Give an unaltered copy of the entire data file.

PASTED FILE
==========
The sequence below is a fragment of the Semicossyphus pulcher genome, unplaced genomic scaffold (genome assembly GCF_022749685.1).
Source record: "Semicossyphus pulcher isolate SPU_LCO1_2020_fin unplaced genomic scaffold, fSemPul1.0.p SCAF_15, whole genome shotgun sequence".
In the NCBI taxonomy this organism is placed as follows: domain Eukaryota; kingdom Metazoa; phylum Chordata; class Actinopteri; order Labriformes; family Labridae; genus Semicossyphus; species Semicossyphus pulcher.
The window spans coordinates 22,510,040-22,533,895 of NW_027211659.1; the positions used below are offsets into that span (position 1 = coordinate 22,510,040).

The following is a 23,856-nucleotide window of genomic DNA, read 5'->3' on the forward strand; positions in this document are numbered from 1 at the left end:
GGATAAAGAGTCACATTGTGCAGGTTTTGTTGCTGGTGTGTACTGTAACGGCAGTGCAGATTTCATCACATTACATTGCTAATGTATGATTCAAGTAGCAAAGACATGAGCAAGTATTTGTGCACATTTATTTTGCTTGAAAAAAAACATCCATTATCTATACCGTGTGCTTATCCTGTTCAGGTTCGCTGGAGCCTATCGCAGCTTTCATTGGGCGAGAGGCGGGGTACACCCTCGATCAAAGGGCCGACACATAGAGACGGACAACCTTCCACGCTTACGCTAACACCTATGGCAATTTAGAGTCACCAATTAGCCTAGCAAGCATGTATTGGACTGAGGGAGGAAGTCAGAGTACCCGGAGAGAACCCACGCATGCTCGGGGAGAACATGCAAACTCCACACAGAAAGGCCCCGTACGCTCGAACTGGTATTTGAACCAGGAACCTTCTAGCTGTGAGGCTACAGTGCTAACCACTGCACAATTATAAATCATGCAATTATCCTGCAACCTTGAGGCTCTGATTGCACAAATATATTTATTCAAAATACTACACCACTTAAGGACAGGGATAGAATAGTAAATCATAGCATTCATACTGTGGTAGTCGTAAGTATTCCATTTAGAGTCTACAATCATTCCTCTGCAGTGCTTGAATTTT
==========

The sequence below is a fragment of the Semicossyphus pulcher genome, unplaced genomic scaffold (genome assembly GCF_022749685.1).
Source record: "Semicossyphus pulcher isolate SPU_LCO1_2020_fin unplaced genomic scaffold, fSemPul1.0.p SCAF_15, whole genome shotgun sequence".
In the NCBI taxonomy this organism is placed as follows: domain Eukaryota; kingdom Metazoa; phylum Chordata; class Actinopteri; order Labriformes; family Labridae; genus Semicossyphus; species Semicossyphus pulcher.
The window spans coordinates 22,510,040-22,533,895 of NW_027211659.1; the positions used below are offsets into that span (position 1 = coordinate 22,510,040).

The following is a 23,856-nucleotide window of genomic DNA, read 5'->3' on the forward strand; positions in this document are numbered from 1 at the left end:
GGATAAAGAGTCACATTGTGCAGGTTTTGTTGCTGGTGTGTACTGTAACGGCAGTGCAGATTTCATCACATTACATTGCTAATGTATGATTCAAGTAGCAAAGACATGAGCAAGTATTTGTGCACATTTATTTTGCTTGAAAAAAAACATCCATTATCTATACCGTGTGCTTATCCTGTTCAGGTTCGCTGGAGCCTATCGCAGCTTTCATTGGGCGAGAGGCGGGGTACACCCTCGATCAAAGGGCCGACACATAGAGACGGACAACCTTCCACGCTTACGCTAACACCTATGGCAATTTAGAGTCACCAATTAGCCTAGCAAGCATGTATTGGACTGAGGGAGGAAGTCAGAGTACCCGGAGAGAACCCACGCATGCTCGGGGAGAACATGCAAACTCCACACAGAAAGGCCCCGTACGCTCGAACTGGTATTTGAACCAGGAACCTTCTAGCTGTGAGGCTACAGTGCTAACCACTGCACAATTATAAATCATGCAATTATCCTGCAACCTTGAGGCTCTGATTGCACAAATATATTTATTCAAAATACTACACCACTTAAGGACAGGGATAGAATAGTAAATCATAGCATTCATACTGTGGTAGTCGTAAGTATTCCATTTAGAGTCTACAATCATTCCTCTGCAGTGCTTGAATTTT